Activation (non-specific warm up)

Activation refers to the activation of certain muscles through the use of exercises that differ from the main exercise you’re trying to perform. This means warming up, for example, the muscles used in the squat, by means of leg extensions, hip adductor machine, or any movement that isn’t the squat (typically done prior to specific warm ups). The purpose of activation exercises is to directly activate, warm up, and stimulate muscle groups that are imbalanced or muscle groups that can’t be targeted while doing a compound movement like the squat. Using myself as an example, I find it very hard for me to “feel” direct stimulation of my hamstrings while deadlifting, so I fix this problem by doing exercises that target the hamstrings specifically, whether it’s hamstring curls or a dynamic stretching routine focused on the hamstrings. This helps me “feel” the tension in my hamstrings, and it lets me know how my hamstrings should feel like during a deadlift so I can focus on activating them while performing the deadlift.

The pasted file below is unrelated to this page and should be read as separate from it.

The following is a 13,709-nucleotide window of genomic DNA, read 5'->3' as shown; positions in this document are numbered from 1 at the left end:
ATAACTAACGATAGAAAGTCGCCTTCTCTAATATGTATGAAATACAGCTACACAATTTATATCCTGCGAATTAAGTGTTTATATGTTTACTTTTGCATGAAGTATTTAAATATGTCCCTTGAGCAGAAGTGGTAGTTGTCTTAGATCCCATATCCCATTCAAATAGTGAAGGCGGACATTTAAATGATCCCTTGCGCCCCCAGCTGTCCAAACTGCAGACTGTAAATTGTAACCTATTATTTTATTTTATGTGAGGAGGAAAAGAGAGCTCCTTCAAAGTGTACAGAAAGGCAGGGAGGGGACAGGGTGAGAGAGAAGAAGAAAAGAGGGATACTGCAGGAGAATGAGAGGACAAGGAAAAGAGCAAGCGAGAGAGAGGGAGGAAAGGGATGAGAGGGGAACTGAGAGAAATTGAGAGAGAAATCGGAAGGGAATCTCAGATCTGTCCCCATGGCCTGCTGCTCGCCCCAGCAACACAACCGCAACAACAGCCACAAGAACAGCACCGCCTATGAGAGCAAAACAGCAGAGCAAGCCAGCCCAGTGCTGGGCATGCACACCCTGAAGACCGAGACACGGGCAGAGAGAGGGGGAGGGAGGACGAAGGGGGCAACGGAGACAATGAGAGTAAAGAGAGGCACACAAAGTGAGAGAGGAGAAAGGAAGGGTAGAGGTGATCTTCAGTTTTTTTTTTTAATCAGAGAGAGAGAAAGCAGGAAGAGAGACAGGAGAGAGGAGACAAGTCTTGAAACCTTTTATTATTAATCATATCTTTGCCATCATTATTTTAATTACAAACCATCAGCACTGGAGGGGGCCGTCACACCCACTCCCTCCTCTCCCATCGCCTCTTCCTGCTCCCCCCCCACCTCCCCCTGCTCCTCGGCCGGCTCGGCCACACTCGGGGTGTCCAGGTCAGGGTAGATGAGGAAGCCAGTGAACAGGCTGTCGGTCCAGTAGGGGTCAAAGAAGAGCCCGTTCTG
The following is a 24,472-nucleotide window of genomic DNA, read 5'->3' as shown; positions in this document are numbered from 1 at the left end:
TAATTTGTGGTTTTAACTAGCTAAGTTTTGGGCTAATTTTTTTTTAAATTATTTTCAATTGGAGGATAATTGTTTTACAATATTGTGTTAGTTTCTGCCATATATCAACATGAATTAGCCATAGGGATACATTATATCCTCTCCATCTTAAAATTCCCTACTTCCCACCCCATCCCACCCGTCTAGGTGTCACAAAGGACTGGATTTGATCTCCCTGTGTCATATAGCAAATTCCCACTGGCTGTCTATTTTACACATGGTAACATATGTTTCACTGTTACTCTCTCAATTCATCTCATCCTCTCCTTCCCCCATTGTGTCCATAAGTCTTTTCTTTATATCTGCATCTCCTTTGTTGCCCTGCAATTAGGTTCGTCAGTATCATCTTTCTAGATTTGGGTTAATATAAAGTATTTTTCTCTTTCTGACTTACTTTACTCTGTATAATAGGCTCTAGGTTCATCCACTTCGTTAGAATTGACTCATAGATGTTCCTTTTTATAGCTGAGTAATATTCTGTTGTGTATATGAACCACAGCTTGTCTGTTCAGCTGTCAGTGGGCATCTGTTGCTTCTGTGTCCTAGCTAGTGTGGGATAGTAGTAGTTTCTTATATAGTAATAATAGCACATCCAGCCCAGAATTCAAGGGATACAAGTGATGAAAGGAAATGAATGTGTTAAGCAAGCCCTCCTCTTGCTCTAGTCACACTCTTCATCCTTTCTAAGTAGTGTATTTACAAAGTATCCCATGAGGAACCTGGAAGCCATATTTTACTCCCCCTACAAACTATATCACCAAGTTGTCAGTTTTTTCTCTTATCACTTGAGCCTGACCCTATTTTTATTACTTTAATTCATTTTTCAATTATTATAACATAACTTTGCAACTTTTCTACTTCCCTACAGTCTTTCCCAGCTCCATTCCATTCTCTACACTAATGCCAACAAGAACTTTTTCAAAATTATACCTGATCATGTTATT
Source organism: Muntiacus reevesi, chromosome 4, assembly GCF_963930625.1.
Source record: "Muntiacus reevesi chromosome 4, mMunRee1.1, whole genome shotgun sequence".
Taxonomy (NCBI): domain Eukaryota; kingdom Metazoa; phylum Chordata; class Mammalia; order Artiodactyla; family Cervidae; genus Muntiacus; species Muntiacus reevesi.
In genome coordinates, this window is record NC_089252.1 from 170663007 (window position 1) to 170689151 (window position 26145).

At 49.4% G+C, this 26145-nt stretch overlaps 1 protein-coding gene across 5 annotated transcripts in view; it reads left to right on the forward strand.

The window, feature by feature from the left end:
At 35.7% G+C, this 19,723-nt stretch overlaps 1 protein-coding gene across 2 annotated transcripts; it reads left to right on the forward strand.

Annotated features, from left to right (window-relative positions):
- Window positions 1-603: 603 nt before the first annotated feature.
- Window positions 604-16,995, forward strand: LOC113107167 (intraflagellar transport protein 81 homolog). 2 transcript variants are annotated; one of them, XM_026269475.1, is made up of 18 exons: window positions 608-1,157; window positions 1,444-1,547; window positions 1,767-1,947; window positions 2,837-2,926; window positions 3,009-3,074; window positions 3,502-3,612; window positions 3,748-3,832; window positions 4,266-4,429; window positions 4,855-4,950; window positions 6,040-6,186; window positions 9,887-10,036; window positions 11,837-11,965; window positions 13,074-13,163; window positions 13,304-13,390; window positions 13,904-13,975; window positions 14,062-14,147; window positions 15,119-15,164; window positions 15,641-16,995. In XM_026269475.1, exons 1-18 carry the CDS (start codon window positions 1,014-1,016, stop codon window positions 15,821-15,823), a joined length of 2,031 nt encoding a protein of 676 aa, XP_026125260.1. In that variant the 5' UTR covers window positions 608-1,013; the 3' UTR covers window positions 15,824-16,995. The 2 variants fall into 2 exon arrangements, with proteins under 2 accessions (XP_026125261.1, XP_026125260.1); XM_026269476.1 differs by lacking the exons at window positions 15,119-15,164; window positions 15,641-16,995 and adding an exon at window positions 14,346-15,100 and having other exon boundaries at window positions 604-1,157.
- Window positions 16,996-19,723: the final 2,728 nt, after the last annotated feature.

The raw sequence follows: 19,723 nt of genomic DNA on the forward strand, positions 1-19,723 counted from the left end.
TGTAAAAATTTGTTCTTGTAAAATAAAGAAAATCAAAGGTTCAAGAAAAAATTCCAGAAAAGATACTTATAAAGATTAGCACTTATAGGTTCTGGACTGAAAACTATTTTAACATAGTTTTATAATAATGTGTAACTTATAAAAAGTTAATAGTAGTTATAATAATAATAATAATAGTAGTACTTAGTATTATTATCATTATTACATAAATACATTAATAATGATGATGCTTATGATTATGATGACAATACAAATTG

Common Mistakes Warming Up

1. Just simply not warming up

Obviously.

2. Confusing a general warm up with cardio

Unless your workout is specifically geared towards increasing cardiovascular performance, leave the cardio until the end of the workout, a general warm up should only be 5-10 minutes. 

3. Not stretching

Let’s face it, no ones excited to go to the gym to stretch, you don’t have to do it. But I’m telling you now, if you do, your posture will be fixed by addressing muscle imbalances via stretching, your performance will improve in the long run and it’s beneficial for your long term musculoskeletal health! So… do it, or regret it sometime in the future when you have a flexibility and range of motion equivalent to a rock.

4. Holding static stretches for too long

There is no need to hold your stretches for any longer than 20-30 seconds

5. Understimulating or over fatiguing yourself

I addressed this in the section titled “The Right Amount”

There is no secret behind warming up, these methods have been used by elite athletes and coaches around the world and as you can see, warming up itself is a lot of work. Those who will benefit from this are those who are willing to put in the work, those who are willing to put in the extra 20-30 minutes to warm up before a workout. Take care of your body and it will take care of you.